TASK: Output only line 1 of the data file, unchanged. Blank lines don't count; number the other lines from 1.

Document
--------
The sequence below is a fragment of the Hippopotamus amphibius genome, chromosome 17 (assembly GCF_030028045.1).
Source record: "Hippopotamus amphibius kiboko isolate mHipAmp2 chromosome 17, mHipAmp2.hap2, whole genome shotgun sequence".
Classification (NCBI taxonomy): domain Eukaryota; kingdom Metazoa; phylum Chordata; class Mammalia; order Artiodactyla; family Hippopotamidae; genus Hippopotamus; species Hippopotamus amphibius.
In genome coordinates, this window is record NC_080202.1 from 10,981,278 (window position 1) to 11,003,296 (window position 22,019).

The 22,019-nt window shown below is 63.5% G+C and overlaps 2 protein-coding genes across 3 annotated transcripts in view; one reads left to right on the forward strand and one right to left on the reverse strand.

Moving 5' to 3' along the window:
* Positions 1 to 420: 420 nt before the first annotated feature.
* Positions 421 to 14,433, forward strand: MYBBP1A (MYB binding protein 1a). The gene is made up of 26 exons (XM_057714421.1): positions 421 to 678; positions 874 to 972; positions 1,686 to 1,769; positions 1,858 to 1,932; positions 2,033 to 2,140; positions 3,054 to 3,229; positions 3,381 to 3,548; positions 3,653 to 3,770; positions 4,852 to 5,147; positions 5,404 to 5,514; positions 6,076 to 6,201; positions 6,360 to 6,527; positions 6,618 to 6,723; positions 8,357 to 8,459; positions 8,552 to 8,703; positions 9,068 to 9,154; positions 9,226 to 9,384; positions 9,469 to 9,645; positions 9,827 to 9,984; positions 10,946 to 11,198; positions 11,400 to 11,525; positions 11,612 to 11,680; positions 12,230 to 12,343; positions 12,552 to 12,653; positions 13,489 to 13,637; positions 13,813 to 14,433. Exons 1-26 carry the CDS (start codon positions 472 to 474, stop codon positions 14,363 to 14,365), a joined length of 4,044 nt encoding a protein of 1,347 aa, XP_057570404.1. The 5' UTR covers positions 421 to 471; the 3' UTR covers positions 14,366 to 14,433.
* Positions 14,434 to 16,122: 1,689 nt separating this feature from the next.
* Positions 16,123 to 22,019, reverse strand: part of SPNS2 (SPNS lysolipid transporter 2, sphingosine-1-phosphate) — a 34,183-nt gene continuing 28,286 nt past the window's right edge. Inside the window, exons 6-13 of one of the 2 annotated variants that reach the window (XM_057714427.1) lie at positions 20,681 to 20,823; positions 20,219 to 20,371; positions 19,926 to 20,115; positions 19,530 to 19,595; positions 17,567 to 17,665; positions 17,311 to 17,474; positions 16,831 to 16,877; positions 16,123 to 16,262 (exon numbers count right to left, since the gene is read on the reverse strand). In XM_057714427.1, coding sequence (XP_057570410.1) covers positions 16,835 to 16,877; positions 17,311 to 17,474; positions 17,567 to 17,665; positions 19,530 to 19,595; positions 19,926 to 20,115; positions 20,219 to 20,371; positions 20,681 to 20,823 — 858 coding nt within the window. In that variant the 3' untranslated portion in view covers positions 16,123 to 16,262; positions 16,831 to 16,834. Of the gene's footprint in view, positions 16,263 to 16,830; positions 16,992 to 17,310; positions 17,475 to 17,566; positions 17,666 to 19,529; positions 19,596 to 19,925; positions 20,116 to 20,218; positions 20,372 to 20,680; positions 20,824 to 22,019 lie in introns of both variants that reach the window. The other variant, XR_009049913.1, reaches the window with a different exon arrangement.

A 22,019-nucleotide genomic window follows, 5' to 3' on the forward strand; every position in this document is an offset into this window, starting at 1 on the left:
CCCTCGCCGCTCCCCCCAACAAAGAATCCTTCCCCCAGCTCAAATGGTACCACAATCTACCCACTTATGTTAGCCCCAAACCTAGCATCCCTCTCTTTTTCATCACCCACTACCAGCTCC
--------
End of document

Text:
The sequence below is a fragment of the Hippopotamus amphibius genome, chromosome 17 (assembly GCF_030028045.1).